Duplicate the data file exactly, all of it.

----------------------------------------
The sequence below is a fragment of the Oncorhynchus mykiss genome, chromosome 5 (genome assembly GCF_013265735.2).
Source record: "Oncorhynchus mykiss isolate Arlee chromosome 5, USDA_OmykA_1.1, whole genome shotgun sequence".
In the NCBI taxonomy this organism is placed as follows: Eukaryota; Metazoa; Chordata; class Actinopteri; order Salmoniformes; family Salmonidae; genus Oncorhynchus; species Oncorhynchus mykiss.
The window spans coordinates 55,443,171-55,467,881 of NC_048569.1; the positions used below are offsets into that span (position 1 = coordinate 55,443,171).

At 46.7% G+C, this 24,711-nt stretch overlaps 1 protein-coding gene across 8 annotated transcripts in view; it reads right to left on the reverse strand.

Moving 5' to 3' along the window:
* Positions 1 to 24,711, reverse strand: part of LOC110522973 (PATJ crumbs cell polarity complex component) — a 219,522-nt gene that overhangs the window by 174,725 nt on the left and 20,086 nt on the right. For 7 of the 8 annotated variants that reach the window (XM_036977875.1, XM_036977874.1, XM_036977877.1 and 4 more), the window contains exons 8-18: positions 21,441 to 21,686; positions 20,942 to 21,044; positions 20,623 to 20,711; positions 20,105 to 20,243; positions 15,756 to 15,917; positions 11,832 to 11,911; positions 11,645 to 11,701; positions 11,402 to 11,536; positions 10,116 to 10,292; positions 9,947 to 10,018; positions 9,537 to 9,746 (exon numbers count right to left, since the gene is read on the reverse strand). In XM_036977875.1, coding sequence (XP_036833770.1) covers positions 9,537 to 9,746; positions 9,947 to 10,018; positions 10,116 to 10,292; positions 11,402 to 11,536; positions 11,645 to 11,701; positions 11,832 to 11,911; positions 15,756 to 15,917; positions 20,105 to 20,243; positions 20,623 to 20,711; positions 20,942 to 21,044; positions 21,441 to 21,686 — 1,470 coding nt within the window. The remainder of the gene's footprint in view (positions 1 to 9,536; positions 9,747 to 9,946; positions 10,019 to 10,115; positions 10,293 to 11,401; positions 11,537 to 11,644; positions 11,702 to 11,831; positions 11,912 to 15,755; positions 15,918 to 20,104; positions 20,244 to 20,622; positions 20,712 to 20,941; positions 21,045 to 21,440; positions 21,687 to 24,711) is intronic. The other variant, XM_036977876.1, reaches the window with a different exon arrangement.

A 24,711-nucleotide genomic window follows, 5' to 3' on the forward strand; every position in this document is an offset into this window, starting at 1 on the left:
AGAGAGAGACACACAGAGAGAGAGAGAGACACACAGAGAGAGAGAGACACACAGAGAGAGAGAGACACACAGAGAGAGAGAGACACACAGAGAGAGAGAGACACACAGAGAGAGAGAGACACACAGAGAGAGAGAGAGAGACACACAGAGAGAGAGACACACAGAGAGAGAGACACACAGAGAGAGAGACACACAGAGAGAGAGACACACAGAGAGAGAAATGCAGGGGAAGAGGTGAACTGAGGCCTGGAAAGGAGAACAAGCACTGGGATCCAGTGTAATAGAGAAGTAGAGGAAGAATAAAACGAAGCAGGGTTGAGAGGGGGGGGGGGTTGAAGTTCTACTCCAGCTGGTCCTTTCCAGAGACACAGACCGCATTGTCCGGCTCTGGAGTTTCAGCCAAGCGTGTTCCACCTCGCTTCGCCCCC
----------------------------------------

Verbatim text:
The sequence below is a fragment of the Oncorhynchus mykiss genome, chromosome 5 (genome assembly GCF_013265735.2).
Source record: "Oncorhynchus mykiss isolate Arlee chromosome 5, USDA_OmykA_1.1, whole genome shotgun sequence".
In the NCBI taxonomy this organism is placed as follows: Eukaryota; Metazoa; Chordata; class Actinopteri; order Salmoniformes; family Salmonidae; genus Oncorhynchus; species Oncorhynchus mykiss.
The window spans coordinates 55,443,171-55,467,881 of NC_048569.1; the positions used below are offsets into that span (position 1 = coordinate 55,443,171).

At 46.7% G+C, this 24,711-nt stretch overlaps 1 protein-coding gene across 8 annotated transcripts in view; it reads right to left on the reverse strand.

Moving 5' to 3' along the window:
* Positions 1 to 24,711, reverse strand: part of LOC110522973 (PATJ crumbs cell polarity complex component) — a 219,522-nt gene that overhangs the window by 174,725 nt on the left and 20,086 nt on the right. For 7 of the 8 annotated variants that reach the window (XM_036977875.1, XM_036977874.1, XM_036977877.1 and 4 more), the window contains exons 8-18: positions 21,441 to 21,686; positions 20,942 to 21,044; positions 20,623 to 20,711; positions 20,105 to 20,243; positions 15,756 to 15,917; positions 11,832 to 11,911; positions 11,645 to 11,701; positions 11,402 to 11,536; positions 10,116 to 10,292; positions 9,947 to 10,018; positions 9,537 to 9,746 (exon numbers count right to left, since the gene is read on the reverse strand). In XM_036977875.1, coding sequence (XP_036833770.1) covers positions 9,537 to 9,746; positions 9,947 to 10,018; positions 10,116 to 10,292; positions 11,402 to 11,536; positions 11,645 to 11,701; positions 11,832 to 11,911; positions 15,756 to 15,917; positions 20,105 to 20,243; positions 20,623 to 20,711; positions 20,942 to 21,044; positions 21,441 to 21,686 — 1,470 coding nt within the window. The remainder of the gene's footprint in view (positions 1 to 9,536; positions 9,747 to 9,946; positions 10,019 to 10,115; positions 10,293 to 11,401; positions 11,537 to 11,644; positions 11,702 to 11,831; positions 11,912 to 15,755; positions 15,918 to 20,104; positions 20,244 to 20,622; positions 20,712 to 20,941; positions 21,045 to 21,440; positions 21,687 to 24,711) is intronic. The other variant, XM_036977876.1, reaches the window with a different exon arrangement.

A 24,711-nucleotide genomic window follows, 5' to 3' on the forward strand; every position in this document is an offset into this window, starting at 1 on the left:
AGAGAGAGACACACAGAGAGAGAGAGAGACACACAGAGAGAGAGAGACACACAGAGAGAGAGAGACACACAGAGAGAGAGAGACACACAGAGAGAGAGAGACACACAGAGAGAGAGAGACACACAGAGAGAGAGAGAGAGACACACAGAGAGAGAGACACACAGAGAGAGAGACACACAGAGAGAGAGACACACAGAGAGAGAGACACACAGAGAGAGAAATGCAGGGGAAGAGGTGAACTGAGGCCTGGAAAGGAGAACAAGCACTGGGATCCAGTGTAATAGAGAAGTAGAGGAAGAATAAAACGAAGCAGGGTTGAGAGGGGGGGGGGGTTGAAGTTCTACTCCAGCTGGTCCTTTCCAGAGACACAGACCGCATTGTCCGGCTCTGGAGTTTCAGCCAAGCGTGTTCCACCTCGCTTCGCCCCC